Flying cars and flying taxis

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Of course, with the advancement of science, inventions that were previously considered science fiction may become more and more a reality, and this is no different with flying cars or the service associated with them, the “winged” taxis. Hundreds of companies are already trying to work out the perfect airplane and 175 concrete designs have been completed that are just waiting for someone to finally nod. The real question, however, is that once such an invention becomes a reality, will it be affordable for the average person?

The BBC wrote more closely on the topic of flying cars, and two German companies were contacted who had already produced prototypes of “electric vertical take-offs” or “eVTOL”. and presented at a technology event in Lisbon.

Volocopter and Lilium are “friendly rivals” in the air taxi business, according to the BBC, and we can also see a significant difference in the development of prototypes of the vehicles they make. The Lilium is an extremely sleek, elegant vehicle that looks more like an airplane, while the futuristic design of the Volocopter combines the exterior of a drone and a helicopter.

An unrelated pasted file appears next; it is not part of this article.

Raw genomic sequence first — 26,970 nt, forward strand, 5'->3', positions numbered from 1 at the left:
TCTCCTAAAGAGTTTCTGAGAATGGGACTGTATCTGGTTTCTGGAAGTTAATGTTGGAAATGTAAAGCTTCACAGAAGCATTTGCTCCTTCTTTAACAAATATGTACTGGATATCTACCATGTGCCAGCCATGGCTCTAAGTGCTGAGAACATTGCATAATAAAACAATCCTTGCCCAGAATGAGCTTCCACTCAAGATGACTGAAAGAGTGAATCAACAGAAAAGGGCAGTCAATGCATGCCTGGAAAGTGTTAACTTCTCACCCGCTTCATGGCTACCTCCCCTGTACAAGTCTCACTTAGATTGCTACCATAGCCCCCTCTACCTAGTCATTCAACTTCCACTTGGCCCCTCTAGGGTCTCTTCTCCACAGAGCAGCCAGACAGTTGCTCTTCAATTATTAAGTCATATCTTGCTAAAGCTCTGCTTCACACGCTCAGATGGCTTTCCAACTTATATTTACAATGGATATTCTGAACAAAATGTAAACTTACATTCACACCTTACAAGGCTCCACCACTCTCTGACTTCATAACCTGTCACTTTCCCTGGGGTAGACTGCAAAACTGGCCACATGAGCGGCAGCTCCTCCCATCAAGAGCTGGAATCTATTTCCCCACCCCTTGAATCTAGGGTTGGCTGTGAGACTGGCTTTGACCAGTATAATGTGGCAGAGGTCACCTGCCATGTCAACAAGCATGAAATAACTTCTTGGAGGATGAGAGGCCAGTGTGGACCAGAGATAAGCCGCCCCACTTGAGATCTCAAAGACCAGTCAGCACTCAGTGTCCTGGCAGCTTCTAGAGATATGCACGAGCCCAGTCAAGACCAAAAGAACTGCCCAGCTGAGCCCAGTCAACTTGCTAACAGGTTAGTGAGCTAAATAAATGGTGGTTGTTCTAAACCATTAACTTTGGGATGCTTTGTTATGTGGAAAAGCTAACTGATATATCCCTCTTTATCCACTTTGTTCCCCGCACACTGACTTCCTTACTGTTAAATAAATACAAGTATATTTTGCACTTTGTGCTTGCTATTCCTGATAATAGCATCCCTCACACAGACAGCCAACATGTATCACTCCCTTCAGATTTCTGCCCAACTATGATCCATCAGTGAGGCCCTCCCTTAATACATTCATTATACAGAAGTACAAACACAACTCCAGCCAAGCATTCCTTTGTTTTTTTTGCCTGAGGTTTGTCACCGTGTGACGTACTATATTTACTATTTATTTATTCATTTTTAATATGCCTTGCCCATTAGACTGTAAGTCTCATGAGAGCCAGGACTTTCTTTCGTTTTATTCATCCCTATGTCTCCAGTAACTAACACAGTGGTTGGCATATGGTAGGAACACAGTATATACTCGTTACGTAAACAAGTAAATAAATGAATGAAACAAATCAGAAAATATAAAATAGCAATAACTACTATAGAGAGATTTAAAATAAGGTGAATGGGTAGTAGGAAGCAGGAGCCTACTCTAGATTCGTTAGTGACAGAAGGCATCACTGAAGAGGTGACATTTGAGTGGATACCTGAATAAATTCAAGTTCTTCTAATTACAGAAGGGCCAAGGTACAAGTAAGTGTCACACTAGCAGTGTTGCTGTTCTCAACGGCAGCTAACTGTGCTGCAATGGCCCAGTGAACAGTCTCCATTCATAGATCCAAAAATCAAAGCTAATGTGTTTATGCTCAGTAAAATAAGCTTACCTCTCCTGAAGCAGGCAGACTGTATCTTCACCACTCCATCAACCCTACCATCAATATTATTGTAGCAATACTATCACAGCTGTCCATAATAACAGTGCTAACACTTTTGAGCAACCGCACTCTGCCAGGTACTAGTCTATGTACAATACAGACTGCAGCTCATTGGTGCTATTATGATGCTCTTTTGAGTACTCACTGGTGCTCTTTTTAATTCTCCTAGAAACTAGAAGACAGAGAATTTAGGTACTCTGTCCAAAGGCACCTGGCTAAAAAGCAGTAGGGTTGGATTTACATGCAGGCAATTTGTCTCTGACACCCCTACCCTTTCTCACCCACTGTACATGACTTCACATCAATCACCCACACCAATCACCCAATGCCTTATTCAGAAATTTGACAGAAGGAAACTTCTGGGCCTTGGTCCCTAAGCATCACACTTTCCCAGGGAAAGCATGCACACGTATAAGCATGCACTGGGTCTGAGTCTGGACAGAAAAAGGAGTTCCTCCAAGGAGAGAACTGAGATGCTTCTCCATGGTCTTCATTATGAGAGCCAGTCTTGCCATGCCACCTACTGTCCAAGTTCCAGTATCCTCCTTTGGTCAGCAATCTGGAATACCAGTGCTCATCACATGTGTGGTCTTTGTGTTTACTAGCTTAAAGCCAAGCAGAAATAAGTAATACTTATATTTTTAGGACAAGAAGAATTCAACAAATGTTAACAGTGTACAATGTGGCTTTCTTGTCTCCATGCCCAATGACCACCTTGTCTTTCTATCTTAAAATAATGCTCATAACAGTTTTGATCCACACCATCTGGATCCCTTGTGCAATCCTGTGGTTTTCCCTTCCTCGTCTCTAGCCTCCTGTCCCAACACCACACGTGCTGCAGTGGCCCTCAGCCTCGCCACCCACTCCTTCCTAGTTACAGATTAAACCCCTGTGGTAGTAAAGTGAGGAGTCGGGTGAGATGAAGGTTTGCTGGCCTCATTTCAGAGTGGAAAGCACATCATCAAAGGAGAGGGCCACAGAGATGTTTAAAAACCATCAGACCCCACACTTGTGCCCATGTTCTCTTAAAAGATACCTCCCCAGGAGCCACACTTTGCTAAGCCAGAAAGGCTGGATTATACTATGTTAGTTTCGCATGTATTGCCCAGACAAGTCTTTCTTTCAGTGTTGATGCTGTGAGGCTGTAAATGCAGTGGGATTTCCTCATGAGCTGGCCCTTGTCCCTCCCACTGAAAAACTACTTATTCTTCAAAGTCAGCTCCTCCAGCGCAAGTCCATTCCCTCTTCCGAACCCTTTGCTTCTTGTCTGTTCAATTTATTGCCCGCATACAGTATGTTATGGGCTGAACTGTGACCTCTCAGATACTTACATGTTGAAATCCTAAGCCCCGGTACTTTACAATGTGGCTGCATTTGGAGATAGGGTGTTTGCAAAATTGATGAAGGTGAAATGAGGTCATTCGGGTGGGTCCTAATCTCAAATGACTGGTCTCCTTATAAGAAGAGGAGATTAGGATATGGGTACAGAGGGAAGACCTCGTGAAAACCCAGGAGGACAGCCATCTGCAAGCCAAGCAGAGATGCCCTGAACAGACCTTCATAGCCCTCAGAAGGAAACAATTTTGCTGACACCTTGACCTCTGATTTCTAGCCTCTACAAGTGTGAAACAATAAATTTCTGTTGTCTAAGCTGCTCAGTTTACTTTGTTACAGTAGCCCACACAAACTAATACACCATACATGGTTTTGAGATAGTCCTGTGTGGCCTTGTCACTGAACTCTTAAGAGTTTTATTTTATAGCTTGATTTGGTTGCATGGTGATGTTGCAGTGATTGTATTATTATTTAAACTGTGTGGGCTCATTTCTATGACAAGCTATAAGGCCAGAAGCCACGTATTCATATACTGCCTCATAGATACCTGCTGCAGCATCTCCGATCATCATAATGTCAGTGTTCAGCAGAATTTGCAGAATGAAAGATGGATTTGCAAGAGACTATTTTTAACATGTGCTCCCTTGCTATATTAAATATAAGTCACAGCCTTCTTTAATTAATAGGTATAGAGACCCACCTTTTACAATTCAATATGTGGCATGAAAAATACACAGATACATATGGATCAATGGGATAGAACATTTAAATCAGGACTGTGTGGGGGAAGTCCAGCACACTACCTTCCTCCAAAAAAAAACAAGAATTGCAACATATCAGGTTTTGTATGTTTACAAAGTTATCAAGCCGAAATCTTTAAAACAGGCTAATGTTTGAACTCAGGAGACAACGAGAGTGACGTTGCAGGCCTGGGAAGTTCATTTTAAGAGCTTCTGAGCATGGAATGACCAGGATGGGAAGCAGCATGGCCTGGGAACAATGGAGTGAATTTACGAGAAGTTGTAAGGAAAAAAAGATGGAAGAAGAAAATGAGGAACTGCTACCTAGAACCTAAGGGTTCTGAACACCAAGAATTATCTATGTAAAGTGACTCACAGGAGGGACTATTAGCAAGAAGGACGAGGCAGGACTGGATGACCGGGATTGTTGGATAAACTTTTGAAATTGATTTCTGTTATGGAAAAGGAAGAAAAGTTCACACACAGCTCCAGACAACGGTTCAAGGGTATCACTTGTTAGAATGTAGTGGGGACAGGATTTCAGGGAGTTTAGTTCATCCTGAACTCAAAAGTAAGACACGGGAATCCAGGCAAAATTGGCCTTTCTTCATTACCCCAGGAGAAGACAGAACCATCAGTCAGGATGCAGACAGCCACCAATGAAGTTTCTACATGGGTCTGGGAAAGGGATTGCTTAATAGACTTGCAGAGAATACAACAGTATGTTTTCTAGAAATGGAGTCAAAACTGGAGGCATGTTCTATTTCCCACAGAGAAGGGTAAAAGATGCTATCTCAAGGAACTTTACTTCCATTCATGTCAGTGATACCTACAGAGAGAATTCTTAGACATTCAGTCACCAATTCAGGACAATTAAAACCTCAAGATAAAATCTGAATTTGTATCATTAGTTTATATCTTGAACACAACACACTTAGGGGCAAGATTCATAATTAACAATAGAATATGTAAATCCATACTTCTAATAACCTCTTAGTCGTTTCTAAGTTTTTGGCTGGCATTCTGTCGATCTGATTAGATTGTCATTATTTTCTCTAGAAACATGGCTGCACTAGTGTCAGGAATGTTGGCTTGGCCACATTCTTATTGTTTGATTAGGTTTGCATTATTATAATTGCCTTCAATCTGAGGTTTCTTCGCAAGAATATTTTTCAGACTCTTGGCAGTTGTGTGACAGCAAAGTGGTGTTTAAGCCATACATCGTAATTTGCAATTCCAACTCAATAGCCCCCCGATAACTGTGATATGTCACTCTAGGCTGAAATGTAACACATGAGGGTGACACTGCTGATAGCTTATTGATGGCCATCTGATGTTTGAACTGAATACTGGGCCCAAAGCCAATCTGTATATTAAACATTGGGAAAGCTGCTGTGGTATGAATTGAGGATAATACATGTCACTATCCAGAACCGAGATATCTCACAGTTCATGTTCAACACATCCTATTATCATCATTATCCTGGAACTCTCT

Of course, there are also differences in technology. Lilium’s electronic vehicle can fly for an hour, but the company sees the real challenge as moving from a two-seater model to one that can carry multiple passengers and can also move from vertical to horizontal flight.

Volocopter is planning shorter journeys between stations called Voloportop and plans to deploy dozens to Singapore by 2035, capable of carrying 10,000 passengers a day. The ultimate goal is to be able to get off the vehicle everywhere, not just at the stations.

For the time being, however, not every ideal technical field, such as a Volocopter taxi in October during a short test trip between two points in a Singapore port, almost had to land due to an unexpected storm.

Test flights are, of course, key if Lilium and Volocopter are to get a general level license, but that still takes a long time to do. However, both companies promise that as soon as they receive the necessary permits and can launch regular flights, the service will be affordable for everyone.

“If we’re talking about a short trip, it won’t cost more than the price of a normal taxi, if it’s longer, it’ll cost as much as a train ticket or a cheaper plane ticket.” Said Daniel Wiegand, founder of Lilium.

Volocopter founder Alexander Zosel agrees with this price range, but also stressed that his company was founded along three principles. “We wanted to create the quietest and safest flight, which is not about being a toy gadget for guys, but about revolutionizing aviation.”

Both companies plan to launch the service within five years, initially with a human pilot and later with a robotic pilot, but it will take some time for the latter goal to be achieved.

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